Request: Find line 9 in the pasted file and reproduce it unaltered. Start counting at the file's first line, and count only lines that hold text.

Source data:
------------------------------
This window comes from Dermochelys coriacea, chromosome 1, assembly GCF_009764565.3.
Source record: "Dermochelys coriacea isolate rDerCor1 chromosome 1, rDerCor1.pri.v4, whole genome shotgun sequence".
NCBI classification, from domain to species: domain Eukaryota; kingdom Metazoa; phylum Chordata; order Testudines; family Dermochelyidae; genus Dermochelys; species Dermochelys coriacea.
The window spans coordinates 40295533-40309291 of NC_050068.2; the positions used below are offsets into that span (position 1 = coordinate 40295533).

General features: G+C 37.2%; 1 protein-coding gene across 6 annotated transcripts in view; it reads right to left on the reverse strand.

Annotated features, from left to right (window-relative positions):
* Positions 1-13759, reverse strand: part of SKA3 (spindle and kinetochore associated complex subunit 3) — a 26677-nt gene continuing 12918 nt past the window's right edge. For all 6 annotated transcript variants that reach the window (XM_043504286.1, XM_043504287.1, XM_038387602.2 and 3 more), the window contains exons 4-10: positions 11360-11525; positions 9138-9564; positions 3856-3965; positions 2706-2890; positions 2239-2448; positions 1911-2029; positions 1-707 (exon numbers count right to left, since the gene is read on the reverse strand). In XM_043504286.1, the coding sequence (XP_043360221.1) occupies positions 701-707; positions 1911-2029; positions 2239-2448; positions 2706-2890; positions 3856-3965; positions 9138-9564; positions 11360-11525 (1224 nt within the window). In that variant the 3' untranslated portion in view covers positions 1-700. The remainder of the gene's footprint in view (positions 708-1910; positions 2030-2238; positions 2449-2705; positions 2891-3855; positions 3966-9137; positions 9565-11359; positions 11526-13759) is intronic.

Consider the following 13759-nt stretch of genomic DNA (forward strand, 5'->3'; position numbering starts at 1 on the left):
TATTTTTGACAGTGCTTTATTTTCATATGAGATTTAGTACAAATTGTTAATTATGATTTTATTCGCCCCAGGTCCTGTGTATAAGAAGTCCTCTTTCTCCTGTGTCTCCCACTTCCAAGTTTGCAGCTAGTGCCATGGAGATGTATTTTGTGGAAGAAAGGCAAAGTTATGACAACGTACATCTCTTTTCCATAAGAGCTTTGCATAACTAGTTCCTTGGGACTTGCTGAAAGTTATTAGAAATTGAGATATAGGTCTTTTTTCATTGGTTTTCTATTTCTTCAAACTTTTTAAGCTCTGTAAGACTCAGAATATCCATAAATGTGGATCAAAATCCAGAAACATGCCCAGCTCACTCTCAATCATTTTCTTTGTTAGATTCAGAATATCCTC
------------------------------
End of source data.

TATTTTTGACAGTGCTTTATTTTCATATGAGATTTAGTACAAATTGTTAATTATGATTTTATTCGCCCCAGGTCCTGTGTATAAGAAGTCCTCTTTCTCCTGTGTCTCCCACTTCCAAGTTTGCAGCTAGTGCCATGGAGATGTATTTTGTGGAAGAAAGGCAAAGTTATGACAACGTACATCTCTTTTCCATAAGAGCTTTGCATAACTAGTTCCTTGGGACTTGCTGAAAGTTATTAGAAATTGAGATATAGGTCTTTTTTCATTGGTTTTCTATTTCTTCAAACTTTTTAAGCTCTGTAAGACTCAGAATATCCATAAATGTGGATCAAAATCCAGAAACATGCCCAGCTCACTCTCAATCATTTTCTTTGTTAGATTCAGAATATCCTC